fighting spam and scams on the Internet
"419" Scam – Advance Fee / Fake Lottery Scam
The so-called "419" scam is a type of fraud dominated by criminals from Nigeria and other countries in Africa. Victims of the scam are promised a large amount of money, such as a lottery prize, inheritance, money sitting in some bank account, etc.
Victims never receive this non-existent fortune but are tricked into sending their money to the criminals, who remain anonymous. They hide their real identity and location by using fake names and fake postal addresses as well as communicating via anonymous free email accounts and mobile phones.
Keep in mind that scammers DO NOT use their real names when defrauding people.
The criminals either abuse names of real people or companies or invent names or addresses.
Any real people or companies mentioned below have NO CONNECTION to the scammers!
Read more about such scams here or in our 419 FAQ. Use the Scam-O-Matic to verify suspect emails.
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Some comments by the Scam-O-Matic about the following email:
- An email address listed inside this email has been used in a known fraud before.
- This email uses a separate reply address that is different from the sender address. Spammers use this to get replies even when the original spam sending accounts have been shut down. Also, sometimes the sender addresses are legitimate looking but fake and only the reply address is actually an email account controlled by the scammers.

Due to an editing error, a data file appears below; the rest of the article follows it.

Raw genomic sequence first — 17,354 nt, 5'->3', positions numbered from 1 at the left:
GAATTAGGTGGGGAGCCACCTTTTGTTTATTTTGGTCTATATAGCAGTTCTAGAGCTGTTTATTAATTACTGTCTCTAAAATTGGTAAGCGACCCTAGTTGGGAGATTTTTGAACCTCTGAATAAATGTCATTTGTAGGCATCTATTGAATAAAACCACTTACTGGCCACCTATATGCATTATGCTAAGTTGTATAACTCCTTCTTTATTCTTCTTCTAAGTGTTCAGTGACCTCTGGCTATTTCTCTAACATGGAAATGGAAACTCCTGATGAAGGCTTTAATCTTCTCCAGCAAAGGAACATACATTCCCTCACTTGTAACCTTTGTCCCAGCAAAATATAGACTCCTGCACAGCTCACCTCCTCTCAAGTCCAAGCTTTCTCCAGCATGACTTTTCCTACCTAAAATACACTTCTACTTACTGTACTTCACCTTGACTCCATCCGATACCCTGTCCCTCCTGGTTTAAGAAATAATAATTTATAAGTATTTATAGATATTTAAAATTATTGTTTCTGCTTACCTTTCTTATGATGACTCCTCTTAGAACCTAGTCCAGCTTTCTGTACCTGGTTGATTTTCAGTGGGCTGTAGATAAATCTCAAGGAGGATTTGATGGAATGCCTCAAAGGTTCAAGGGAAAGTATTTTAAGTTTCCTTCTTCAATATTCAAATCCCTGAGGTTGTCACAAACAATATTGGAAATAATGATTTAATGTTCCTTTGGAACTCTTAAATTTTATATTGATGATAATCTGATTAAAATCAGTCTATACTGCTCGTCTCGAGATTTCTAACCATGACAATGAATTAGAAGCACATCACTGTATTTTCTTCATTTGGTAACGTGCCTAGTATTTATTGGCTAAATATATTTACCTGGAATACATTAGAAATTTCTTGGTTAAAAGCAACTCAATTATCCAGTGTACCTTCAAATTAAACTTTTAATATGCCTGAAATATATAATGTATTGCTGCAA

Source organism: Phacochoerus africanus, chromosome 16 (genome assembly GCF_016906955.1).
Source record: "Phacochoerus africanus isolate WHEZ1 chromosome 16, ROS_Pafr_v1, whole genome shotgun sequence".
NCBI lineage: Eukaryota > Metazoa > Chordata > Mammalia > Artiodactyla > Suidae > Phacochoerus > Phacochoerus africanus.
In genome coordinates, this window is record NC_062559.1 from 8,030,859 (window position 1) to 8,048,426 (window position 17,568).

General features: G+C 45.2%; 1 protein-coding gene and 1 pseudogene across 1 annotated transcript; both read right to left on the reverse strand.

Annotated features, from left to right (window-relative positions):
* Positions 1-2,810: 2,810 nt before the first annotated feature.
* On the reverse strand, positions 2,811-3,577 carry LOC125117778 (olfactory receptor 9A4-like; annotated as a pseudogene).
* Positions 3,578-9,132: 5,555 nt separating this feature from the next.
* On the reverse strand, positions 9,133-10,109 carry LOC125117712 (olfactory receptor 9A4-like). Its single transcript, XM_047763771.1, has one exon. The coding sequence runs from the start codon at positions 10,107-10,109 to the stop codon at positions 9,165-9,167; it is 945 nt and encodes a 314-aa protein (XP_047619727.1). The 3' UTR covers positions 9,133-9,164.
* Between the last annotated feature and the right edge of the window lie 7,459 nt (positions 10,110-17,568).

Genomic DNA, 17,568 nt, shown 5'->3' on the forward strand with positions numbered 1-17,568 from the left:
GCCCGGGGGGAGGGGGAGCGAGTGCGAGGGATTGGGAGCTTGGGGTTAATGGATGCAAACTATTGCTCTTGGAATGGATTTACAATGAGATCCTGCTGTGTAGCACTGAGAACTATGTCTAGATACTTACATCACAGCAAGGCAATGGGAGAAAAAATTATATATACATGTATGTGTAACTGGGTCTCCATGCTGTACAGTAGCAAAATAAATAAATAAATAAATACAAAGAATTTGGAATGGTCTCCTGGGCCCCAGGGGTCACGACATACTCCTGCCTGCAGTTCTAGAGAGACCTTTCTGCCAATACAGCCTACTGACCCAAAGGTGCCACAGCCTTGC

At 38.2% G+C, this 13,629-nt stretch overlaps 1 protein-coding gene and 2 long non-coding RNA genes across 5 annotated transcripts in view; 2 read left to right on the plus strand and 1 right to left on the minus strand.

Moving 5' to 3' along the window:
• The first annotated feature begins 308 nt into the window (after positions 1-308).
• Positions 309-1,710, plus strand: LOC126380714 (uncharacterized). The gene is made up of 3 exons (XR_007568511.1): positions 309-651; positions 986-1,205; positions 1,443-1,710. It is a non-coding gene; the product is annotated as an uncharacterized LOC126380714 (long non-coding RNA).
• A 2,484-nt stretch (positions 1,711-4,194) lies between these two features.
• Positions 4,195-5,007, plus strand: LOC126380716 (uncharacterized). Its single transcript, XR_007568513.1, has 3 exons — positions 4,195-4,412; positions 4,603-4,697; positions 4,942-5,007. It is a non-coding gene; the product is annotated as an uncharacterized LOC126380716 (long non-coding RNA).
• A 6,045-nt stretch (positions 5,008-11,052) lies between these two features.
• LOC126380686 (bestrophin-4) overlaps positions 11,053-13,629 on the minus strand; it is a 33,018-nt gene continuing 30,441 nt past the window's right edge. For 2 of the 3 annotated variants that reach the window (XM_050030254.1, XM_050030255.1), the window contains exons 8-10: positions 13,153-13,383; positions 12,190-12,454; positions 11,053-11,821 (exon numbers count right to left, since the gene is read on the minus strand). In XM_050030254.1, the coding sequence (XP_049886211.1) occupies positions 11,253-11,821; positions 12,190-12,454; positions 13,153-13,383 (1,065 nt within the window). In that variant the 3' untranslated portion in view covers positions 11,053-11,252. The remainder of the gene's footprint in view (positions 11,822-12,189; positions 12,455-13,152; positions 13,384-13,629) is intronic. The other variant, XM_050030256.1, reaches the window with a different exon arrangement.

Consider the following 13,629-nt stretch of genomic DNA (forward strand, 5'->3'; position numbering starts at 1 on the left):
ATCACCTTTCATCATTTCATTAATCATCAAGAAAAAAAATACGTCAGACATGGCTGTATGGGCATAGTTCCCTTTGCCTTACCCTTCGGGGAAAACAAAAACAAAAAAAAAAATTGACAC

- The following phrases in this message should put you on alert:
- "i will like you to " (a common phrase found in 419 scams)
- "million dollars" (they want you to be blinded by the prospect of quick money, but the only money that ever changes hands in 419 scams is from you to the criminals)
- This email message is a next of kin scam.
- This email lists free webmail addresses. Use of such addresses is typical for scams. Lotteries, banks and any but the smallest of companies do not normally use such addresses. Criminals use them to anonymously send and receive email at Internet cafes.
- email@example.com (email address has been used in a known fraud before)
Fraud email example:
From: "Leong Yeng"<firstname.lastname@example.org> (may be fake)
Date: Sat, 24 Sep 2011 12:50:11 -0700
Subject: Confidential Message
LEONG YENG KIT & CO
Kuchai Entrepreneur park
Email : email@example.com
I am Leong Yeng, Attorney at law. A deceased client of mine, that shares the same last name as yours, who died as the result of a heart-related condition in March 12th 2005. His heart condition was due to the death of all the members of his family in the tsunami disaster on the 26th December 2004 in Sumatra Indonesia. http://en.wikipedia.org/wiki/2004_Indian_Ocean_earth quake
I have contacted you to assist in distributing the money left behind by my client before it is confiscated or declared unserviceable by the bank where this deposit valued at nine million dollars (US$9million dollars) is lodged.
This bank has issued me a notice to contact the next of kin, or the account will be confiscated.I will like you to acknowledge the receipt of this e-mail as soon as possible via my private EMAIL:(firstname.lastname@example.org) and treat with absolute confidentiality and sincerity. I look forward to your quick reply.
Attorney At Law.